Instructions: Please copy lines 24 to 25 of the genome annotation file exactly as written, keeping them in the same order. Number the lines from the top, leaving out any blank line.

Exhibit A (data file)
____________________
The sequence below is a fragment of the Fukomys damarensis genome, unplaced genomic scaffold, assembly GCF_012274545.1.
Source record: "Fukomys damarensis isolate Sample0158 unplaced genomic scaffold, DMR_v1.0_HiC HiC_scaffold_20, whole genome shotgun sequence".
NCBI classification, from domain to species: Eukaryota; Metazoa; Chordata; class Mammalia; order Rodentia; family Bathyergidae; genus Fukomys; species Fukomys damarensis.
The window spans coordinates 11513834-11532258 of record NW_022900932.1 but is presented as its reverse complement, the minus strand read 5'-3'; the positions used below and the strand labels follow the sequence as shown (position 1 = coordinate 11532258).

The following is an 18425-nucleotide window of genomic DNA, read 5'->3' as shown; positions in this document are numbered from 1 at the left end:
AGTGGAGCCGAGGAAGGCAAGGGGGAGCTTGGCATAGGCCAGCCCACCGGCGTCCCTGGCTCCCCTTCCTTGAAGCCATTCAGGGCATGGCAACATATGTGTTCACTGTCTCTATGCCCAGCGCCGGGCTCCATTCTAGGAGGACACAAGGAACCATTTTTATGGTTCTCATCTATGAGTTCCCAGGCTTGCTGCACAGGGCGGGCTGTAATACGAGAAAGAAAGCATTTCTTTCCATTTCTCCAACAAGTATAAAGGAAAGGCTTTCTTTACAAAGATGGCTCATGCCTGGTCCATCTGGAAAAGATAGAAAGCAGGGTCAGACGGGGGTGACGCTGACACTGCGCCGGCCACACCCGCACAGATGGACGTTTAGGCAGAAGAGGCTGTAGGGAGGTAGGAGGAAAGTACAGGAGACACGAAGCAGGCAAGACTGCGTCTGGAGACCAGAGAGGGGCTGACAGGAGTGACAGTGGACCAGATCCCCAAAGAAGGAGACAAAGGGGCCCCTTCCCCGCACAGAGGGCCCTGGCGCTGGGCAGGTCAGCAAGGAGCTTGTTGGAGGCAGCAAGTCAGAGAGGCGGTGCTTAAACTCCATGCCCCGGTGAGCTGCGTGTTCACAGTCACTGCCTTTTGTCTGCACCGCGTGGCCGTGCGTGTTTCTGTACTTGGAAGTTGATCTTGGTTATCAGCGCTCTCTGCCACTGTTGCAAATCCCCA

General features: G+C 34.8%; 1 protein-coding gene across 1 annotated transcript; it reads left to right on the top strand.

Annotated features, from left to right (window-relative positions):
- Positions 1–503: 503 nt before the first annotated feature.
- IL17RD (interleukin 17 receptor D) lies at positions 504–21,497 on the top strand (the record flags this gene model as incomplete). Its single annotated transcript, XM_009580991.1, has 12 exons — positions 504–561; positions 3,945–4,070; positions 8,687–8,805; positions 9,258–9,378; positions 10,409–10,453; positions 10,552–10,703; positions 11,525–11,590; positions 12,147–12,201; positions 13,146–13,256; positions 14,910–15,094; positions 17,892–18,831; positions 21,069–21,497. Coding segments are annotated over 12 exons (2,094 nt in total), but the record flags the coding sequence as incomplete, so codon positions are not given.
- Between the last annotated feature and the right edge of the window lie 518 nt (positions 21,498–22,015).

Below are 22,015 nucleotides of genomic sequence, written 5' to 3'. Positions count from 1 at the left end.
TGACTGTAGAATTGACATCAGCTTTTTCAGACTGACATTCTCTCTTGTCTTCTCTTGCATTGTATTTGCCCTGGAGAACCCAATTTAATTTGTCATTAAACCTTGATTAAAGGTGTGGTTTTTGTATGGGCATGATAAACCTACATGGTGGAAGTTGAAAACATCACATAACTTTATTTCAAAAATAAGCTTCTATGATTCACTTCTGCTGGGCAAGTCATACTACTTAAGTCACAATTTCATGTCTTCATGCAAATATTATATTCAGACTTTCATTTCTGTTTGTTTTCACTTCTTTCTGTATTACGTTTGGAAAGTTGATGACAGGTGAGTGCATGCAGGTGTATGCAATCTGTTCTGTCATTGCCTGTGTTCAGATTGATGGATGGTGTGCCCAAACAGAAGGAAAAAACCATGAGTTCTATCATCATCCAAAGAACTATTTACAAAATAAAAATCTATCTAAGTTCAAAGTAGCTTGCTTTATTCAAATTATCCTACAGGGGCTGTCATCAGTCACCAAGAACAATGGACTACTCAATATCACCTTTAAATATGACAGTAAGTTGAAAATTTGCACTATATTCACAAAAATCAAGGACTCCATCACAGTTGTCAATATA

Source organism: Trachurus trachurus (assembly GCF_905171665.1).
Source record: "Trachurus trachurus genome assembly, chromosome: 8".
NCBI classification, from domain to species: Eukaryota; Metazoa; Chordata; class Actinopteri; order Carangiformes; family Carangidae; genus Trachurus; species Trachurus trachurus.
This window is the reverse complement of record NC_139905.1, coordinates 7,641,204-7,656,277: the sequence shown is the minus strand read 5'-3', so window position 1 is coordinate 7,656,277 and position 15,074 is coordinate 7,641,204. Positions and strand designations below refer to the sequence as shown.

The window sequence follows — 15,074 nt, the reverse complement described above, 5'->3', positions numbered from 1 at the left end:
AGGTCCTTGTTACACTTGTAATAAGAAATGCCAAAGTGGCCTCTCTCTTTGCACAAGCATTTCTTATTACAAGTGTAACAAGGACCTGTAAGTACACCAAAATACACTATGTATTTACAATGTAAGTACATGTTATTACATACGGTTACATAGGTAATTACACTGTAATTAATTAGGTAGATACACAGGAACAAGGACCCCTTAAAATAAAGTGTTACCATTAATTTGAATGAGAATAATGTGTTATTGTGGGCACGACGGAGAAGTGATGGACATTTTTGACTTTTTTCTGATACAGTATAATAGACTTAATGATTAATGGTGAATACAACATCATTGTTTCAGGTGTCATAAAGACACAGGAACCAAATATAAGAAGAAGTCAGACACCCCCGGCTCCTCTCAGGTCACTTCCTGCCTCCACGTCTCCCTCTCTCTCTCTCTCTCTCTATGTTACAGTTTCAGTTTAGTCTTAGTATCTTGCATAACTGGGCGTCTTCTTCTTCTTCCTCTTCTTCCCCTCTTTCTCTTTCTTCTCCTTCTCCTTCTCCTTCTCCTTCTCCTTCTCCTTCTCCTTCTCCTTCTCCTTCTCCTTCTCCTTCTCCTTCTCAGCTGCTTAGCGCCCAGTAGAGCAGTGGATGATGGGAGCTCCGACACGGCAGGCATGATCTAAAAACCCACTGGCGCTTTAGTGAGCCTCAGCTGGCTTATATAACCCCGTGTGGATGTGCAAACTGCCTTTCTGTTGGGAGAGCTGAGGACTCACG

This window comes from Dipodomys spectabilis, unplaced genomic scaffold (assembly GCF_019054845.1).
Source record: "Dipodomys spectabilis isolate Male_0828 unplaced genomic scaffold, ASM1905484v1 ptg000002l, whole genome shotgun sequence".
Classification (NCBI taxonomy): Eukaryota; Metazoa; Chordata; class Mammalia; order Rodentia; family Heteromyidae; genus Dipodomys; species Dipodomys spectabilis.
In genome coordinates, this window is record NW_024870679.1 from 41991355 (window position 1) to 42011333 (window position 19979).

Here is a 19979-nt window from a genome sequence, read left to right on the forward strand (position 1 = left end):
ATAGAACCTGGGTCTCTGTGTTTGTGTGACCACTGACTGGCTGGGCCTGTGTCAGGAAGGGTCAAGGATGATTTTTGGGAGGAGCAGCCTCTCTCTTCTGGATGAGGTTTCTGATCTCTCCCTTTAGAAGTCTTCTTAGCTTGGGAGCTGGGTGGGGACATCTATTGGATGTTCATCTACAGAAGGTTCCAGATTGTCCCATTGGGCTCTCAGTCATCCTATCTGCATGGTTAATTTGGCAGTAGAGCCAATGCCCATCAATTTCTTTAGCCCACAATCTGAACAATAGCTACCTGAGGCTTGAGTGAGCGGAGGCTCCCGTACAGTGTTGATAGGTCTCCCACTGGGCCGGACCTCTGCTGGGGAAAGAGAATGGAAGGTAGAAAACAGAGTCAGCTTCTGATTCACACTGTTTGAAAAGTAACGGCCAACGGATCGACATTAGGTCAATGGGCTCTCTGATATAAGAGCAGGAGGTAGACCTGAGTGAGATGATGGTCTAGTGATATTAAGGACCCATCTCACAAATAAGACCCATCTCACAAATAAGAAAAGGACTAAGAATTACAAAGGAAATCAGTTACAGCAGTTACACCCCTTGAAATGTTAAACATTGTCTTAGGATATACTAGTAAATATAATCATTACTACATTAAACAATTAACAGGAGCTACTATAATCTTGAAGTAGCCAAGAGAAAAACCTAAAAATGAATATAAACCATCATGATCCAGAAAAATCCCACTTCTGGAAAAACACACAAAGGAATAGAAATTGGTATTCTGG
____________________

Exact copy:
Here is a 19979-nt window from a genome sequence, read left to right on the forward strand (position 1 = left end):
ATAGAACCTGGGTCTCTGTGTTTGTGTGACCACTGACTGGCTGGGCCTGTGTCAGGAAGGGTCAAGGATGATTTTTGGGAGGAGCAGCCTCTCTCTTCTGGATGAGGTTTCTGATCTCTCCCTTTAGAAGTCTTCTTAGCTTGGGAGCTGGGTGGGGACATCTATTGGATGTTCATCTACAGAAGGTTCCAGATTGTCCCATTGGGCTCTCAGTCATCCTATCTGCATGGTTAATTTGGCAGTAGAGCCAATGCCCATCAATTTCTTTAGCCCACAATCTGAACAATAGCTACCTGAGGCTTGAGTGAGCGGAGGCTCCCGTACAGTGTTGATAGGTCTCCCACTGGGCCGGACCTCTGCTGGGGAAAGAGAATGGAAGGTAGAAAACAGAGTCAGCTTCTGATTCACACTGTTTGAAAAGTAACGGCCAACGGATCGACATTAGGTCAATGGGCTCTCTGATATAAGAGCAGGAGGTAGACCTGAGTGAGATGATGGTCTAGTGATATTAAGGACCCATCTCACAAATAAGACCCATCTCACAAATAAGAAAAGGACTAAGAATTACAAAGGAAATCAGTTACAGCAGTTACACCCCTTGAAATGTTAAACATTGTCTTAGGATATACTAGTAAATATAATCATTACTACATTAAACAATTAACAGGAGCTACTATAATCTTGAAGTAGCCAAGAGAAAAACCTAAAAATGAATATAAACCATCATGATCCAGAAAAATCCCACTTCTGGAAAAACACACAAAGGAATAGAAATTGGTATTCTGG